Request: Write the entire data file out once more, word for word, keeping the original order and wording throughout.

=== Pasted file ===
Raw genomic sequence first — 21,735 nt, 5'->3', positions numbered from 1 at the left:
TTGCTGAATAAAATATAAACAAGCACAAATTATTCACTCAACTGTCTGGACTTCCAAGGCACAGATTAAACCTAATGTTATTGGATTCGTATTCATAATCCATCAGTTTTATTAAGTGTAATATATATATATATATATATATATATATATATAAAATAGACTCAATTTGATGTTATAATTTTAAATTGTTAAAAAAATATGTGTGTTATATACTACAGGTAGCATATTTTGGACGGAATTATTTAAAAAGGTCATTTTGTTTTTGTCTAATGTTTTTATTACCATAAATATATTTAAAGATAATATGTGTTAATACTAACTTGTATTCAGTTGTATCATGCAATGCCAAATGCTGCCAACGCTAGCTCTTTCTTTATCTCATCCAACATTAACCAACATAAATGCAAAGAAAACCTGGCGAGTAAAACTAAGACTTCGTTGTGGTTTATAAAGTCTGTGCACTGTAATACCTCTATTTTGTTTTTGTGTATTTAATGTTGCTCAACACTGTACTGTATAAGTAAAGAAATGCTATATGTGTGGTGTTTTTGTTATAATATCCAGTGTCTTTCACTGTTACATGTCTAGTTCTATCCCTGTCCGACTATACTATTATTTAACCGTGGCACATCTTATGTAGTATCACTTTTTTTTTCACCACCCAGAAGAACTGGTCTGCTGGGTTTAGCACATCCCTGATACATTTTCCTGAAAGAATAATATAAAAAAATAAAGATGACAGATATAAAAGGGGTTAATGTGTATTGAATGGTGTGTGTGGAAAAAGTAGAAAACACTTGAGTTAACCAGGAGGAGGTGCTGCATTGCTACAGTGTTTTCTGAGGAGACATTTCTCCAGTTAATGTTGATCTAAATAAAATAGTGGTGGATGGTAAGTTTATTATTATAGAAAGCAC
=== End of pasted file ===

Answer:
Raw genomic sequence first — 21,735 nt, 5'->3', positions numbered from 1 at the left:
TTGCTGAATAAAATATAAACAAGCACAAATTATTCACTCAACTGTCTGGACTTCCAAGGCACAGATTAAACCTAATGTTATTGGATTCGTATTCATAATCCATCAGTTTTATTAAGTGTAATATATATATATATATATATATATATATATATAAAATAGACTCAATTTGATGTTATAATTTTAAATTGTTAAAAAAATATGTGTGTTATATACTACAGGTAGCATATTTTGGACGGAATTATTTAAAAAGGTCATTTTGTTTTTGTCTAATGTTTTTATTACCATAAATATATTTAAAGATAATATGTGTTAATACTAACTTGTATTCAGTTGTATCATGCAATGCCAAATGCTGCCAACGCTAGCTCTTTCTTTATCTCATCCAACATTAACCAACATAAATGCAAAGAAAACCTGGCGAGTAAAACTAAGACTTCGTTGTGGTTTATAAAGTCTGTGCACTGTAATACCTCTATTTTGTTTTTGTGTATTTAATGTTGCTCAACACTGTACTGTATAAGTAAAGAAATGCTATATGTGTGGTGTTTTTGTTATAATATCCAGTGTCTTTCACTGTTACATGTCTAGTTCTATCCCTGTCCGACTATACTATTATTTAACCGTGGCACATCTTATGTAGTATCACTTTTTTTTTCACCACCCAGAAGAACTGGTCTGCTGGGTTTAGCACATCCCTGATACATTTTCCTGAAAGAATAATATAAAAAAATAAAGATGACAGATATAAAAGGGGTTAATGTGTATTGAATGGTGTGTGTGGAAAAAGTAGAAAACACTTGAGTTAACCAGGAGGAGGTGCTGCATTGCTACAGTGTTTTCTGAGGAGACATTTCTCCAGTTAATGTTGATCTAAATAAAATAGTGGTGGATGGTAAGTTTATTATTATAGAAAGCAC